Although other prescription medications, such as cough syrup, also have an addictive quality, these three drug types are the most commonly abused. Beyond the problems caused by addiction (including declining physical health, psychological concerns, and risk of overdose) are a variety of problems unique to prescription drug abuse and addiction.
Problems Associated With Prescription Drug Addiction
When trying to manage an addiction to prescription drugs, it’s possible to run into a range of problems that make it more difficult. For example, it is possible that the substance is still needed to manage anxiety or pain symptoms in a positive way. Beating an addiction only to again fall victim to severe anxiety or unmanageable pain may lead some to return to the illicit use of these drugs.
Other problems include the misconception that it is “safer” to abuse prescription drugs than it is other substances. This might cause family and friends to give their loved ones their prescription in order to help them manage their issues or their withdrawal. It might also make a person dangerously think that they don’t have a problem.
Unfortunately, prescription drug addiction is just as serious as addiction to other substances. This makes it necessary to treat it in a variety of ways. For example, withdrawal from the specific substance must be undertaken, followed by treating the psychological problems that either helped to create the addiction, or that were caused by addiction. This treatment includes finding a new medicine to replace the addictive substance in the person’s medical regimen.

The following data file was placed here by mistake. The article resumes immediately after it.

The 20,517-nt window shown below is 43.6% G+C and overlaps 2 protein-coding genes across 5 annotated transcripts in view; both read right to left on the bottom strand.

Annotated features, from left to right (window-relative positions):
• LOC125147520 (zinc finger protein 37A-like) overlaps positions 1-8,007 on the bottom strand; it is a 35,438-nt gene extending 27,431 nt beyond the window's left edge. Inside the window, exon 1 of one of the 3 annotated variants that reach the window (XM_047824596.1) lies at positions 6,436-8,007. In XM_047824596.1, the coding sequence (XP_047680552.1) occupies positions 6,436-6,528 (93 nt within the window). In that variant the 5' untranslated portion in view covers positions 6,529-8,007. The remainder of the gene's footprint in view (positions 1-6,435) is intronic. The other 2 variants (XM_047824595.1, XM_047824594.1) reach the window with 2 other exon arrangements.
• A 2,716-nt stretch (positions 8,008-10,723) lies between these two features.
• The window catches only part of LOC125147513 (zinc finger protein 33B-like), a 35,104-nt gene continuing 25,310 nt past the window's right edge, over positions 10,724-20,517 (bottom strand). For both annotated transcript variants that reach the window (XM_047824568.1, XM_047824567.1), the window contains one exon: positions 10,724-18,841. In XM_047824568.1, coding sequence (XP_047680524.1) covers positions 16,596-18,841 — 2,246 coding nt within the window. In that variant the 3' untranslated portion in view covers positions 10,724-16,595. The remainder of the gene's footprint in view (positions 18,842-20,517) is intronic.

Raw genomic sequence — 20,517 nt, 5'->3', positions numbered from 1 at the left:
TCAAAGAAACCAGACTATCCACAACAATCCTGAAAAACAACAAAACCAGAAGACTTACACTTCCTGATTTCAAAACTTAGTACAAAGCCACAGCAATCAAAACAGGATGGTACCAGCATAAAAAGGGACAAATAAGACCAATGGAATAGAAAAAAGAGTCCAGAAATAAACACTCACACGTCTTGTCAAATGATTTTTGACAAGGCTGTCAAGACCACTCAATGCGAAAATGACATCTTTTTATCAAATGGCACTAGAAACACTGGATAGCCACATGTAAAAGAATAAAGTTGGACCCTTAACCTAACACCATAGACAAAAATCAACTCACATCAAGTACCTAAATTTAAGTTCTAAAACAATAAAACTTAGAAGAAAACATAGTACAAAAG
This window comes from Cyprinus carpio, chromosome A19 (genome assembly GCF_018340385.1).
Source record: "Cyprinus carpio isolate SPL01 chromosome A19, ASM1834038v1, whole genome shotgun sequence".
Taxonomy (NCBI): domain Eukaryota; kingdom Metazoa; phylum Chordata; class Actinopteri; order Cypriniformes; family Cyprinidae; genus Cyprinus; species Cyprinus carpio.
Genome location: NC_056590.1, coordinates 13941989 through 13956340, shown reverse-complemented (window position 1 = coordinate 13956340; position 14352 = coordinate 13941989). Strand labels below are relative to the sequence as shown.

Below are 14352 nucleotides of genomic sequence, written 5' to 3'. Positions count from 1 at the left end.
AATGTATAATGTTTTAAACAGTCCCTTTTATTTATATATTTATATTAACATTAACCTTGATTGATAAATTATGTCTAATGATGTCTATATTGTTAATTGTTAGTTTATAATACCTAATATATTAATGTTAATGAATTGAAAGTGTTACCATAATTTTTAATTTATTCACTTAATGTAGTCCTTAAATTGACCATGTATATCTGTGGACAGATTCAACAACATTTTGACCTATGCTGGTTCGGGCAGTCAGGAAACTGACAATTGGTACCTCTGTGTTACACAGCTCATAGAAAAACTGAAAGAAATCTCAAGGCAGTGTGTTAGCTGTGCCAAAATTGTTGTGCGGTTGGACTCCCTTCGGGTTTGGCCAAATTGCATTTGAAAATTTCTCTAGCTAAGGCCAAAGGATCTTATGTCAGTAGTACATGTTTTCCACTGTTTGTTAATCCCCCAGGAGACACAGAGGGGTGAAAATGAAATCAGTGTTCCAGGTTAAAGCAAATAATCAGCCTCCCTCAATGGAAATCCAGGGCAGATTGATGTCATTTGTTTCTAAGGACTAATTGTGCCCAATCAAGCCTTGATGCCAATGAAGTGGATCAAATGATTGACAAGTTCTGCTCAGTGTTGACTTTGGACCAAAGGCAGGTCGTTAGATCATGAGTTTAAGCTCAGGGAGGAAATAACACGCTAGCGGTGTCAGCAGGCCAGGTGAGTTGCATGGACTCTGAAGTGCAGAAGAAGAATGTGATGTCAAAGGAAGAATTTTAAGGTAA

Withdrawal Must Be Carefully Managed
When managing withdrawal from prescription medications, it is important to identify the nature of your substance. Remember that prescription drugs come in multiple types, and that withdrawal will vary depending on the type of substance abused. For example, withdrawing from prescription opiates will require the use of replacement medications like buprenorphine.
Other substances, such as some sedatives, require different medications, such as safe doses of benzodiazepine medications that are medically-tapered to avoid severe withdrawal symptoms.
According to the National Institute on Drug Abuse, there are currently no FDA-approved drugs for treating an addiction to stimulants, however, they do note that behavioral therapies are especially useful. In cases of extreme agitation, certain medications may be used to help the client relax, including diazepam (Valium).